A couple of stories caught my eye, one from the Discovery Institute and the other from the Facebook posts of one of the all too many Christian Evangelistas.
The one from the DI is almost funny, if it wasn't so pathetic. Many times in the past I, and many others, have watched the DI use tactics that on the one hand they claim to abhor, yet are perfectly willing to use the tactics themselves. For example claiming that scientists are discriminating against Creationists when the reality shows that it's not discrimination for getting fired (or not receiving tenure) when you refuse to do your job. Or claiming that they cannot get published in mainstream scientific journals because of some hidden conspiracy -- when they aren't even submitting to mainstream scientific journals. My personal favorite is scream discrimination when someone like David Coppedge or John Freshwater get fired yet when a Christian school fires a science teacher for teaching actual science, why aren't they screaming discrimination then?
You see, they have a habit of using disreputable tactics while frequently accusing the opposing side of using those same tactics, regardless of lack of evidence of their opposition actually using those same tactics. So I want to talk to you about religious indoctrination for a moment and then get back onto the DI's back. When does religious indoctrination start? Well in most cases it starts pretty much at birth. Children are exposed to the religious traditions of their parents. Examples include baptisms, confirmations, bar mitzvahs and bat mitzvahs . . . the list is pretty endless. Children get quite seeped in it, various schools like Catechism classes, Jewish life classes, and many other religious themed community events geared toward children. And yet . . . if anyone dare suggest science classes at an earlier age, the cries of 'brainwashing' get thrown around immediately.
Back to the DI, and their Evolution 'news' and Views site, "Evolution in Kindergarten: Now Brought to You by the National Science Foundation". Now, the accurate part of the post is that the National Science Foundation has awarded a grant (http://www.nsf.gov/awardsearch/showAward?AWD_ID=1561401) designed to address a fundamental problem in education in Science, Technology, Engineering, and Mathematics (STEM) education, that natural selection is one of the most misunderstood biological processes. Now, wouldn't you think an organization like the DI, who make public claims about wanting to improve the education of our young, would support such efforts? But no, the DI calls it brainwashing and are dead set against it!
Anyone else see the problem here? It's OK to start kids down a religious path from birth, but the very idea of correcting an identified problem with an important part of biological study is considered brainwashing? Like so many other times, it's a case of 'Do as I say and Not as I do!" They, and other religious organization, want, and in my opinion, need to start on kids when they are young. The very idea of teaching real science at a younger age is the equivalent to brainwashing? Seriously? Remember this is the group who supports some Ohio teachers who wanted to inject Intelligent Design into the science curriculum back in 2004 and who have developed whole lesson plans for teaching ID to pretty much any age group.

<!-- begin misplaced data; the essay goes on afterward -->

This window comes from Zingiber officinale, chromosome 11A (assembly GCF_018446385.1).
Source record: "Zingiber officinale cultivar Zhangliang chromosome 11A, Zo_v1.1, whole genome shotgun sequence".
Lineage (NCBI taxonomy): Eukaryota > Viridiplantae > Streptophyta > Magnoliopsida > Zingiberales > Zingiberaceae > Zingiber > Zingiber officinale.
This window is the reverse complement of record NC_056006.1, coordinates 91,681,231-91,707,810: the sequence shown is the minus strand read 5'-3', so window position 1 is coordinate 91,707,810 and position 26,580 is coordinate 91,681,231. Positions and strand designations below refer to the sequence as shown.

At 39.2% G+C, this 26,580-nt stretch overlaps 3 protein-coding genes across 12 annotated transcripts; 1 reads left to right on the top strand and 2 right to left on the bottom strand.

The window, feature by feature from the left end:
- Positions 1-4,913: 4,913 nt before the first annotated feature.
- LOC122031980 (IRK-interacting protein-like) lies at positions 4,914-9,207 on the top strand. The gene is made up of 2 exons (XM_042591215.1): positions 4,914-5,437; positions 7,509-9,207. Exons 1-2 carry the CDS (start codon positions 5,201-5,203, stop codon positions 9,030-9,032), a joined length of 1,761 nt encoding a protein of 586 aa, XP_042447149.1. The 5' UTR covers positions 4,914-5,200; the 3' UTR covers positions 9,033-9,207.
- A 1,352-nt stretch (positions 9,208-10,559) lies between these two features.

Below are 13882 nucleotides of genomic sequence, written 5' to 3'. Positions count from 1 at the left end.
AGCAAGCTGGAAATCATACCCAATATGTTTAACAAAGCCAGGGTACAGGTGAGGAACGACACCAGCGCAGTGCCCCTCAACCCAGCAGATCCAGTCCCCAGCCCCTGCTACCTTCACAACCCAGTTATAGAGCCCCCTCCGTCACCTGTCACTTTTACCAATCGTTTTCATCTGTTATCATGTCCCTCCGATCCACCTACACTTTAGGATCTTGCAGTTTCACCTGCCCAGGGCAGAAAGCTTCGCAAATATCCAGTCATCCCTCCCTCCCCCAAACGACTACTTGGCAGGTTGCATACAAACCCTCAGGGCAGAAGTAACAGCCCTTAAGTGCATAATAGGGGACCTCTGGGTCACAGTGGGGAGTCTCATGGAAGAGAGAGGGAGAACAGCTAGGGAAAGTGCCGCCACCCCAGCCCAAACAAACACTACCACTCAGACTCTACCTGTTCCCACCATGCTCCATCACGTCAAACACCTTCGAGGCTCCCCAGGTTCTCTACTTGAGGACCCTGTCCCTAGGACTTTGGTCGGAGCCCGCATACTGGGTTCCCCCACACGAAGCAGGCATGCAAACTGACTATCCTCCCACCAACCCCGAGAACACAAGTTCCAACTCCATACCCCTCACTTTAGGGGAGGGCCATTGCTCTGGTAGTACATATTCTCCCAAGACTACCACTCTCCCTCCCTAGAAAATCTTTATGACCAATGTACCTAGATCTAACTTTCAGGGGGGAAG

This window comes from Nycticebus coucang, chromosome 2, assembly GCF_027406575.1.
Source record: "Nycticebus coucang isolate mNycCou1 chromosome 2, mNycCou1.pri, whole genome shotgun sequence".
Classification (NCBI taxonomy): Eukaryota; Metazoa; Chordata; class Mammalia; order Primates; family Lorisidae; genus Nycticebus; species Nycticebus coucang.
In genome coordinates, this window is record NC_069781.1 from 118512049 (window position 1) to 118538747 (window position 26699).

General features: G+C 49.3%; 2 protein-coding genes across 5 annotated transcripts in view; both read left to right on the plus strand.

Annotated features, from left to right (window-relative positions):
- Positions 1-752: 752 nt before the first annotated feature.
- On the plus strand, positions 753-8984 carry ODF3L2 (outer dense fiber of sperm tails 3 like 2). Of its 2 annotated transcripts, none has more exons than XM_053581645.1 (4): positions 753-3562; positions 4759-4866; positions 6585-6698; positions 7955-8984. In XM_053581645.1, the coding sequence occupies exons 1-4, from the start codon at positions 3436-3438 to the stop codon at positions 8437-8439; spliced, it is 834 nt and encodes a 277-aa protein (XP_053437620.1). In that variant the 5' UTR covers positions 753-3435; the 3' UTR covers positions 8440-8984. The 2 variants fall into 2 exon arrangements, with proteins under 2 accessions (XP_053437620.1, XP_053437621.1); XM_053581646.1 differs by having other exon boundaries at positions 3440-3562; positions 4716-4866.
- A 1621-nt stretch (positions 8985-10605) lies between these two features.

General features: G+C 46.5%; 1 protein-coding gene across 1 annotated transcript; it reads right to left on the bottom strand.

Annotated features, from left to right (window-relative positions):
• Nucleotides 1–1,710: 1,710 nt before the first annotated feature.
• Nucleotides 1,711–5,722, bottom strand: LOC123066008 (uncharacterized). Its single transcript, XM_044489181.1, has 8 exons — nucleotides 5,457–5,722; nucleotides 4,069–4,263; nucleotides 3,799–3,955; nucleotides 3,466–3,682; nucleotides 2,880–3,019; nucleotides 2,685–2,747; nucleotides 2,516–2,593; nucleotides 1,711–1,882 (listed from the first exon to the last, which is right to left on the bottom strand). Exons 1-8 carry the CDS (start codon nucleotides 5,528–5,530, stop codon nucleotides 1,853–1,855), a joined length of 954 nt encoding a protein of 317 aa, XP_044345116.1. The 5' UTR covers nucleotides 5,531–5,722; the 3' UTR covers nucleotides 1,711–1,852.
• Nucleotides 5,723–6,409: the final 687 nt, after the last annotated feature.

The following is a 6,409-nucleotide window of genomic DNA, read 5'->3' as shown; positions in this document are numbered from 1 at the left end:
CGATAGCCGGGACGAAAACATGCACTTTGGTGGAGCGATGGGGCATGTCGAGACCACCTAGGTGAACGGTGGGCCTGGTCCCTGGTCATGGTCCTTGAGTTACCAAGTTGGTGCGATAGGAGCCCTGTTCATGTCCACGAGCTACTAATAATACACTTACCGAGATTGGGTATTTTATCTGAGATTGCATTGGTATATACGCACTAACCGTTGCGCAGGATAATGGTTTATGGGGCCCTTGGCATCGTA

I've said it before. If we don't let children drive, drink, or vote before a certain age, they shouldn't be exposed to religion until that age either. Haven't the dangers of religion been clearly identified over the years? How much bigotry and intolerance have their root in the religious beliefs of the offenders, and how young were they when they started down this path?
The second one, and the one most egregious was identified to me by The Friendly Atheist (TFA), "Franklin Graham: Boycotting Companies Is Only Okay When I Say It Is". In the article TFA posts copies of two of Franklin Graham's Facebook posts. Here are the links to the actual posts if you want to read them yourself (Hobby Lobby post and Target post). The comments are somewhat interesting too, but be prepared, especially if you do not know who Graham is.
In the first post he equates the boycotting of Hobby Lobby over their discrimination of employees because of the company owner's religious beliefs as:
" . . . calling for a boycott. Doesn't this sound like bullying, intolerance, and discrimination . . ."In the second post he is promoting the boycott of Target stores because of their LGBT bathroom policy:
" I'm glad people are standing up and letting them know this is wrong."If you're not familiar with Graham, don't worry. Just think about any one of the Christians Evangelista that you are familiar with, and you'll get the picture. I have trouble telling any of them apart. They want to tell me how to live and to make me pay them for the privilege of telling me how to live. I prefer the John Oliver discussion on televangalistas:
But as to the subject at hand . . . to me this is another example of 'Do as I say and not as I do'. Boycotting Hobby Lobby is bullying, intolerance and discrimination . . . but boycott Target because it's the right thing to do, according to Graham. Of course you see the difference, Graham agrees with Hobby Lobby and disagrees with Target.
Reminds me of when little kennie ham whined and cried about on of his pet creation 'scientists' getting sandbagged into a debate with an actual scientists just about a year after he did the exact same thing and sandbagged a scientist into debating him. It was OK when he did it because a little "Lie for Jesus" is OK because it's for God, but it should have been criminal when the same tactic is used against him (Turnabout is fair play!).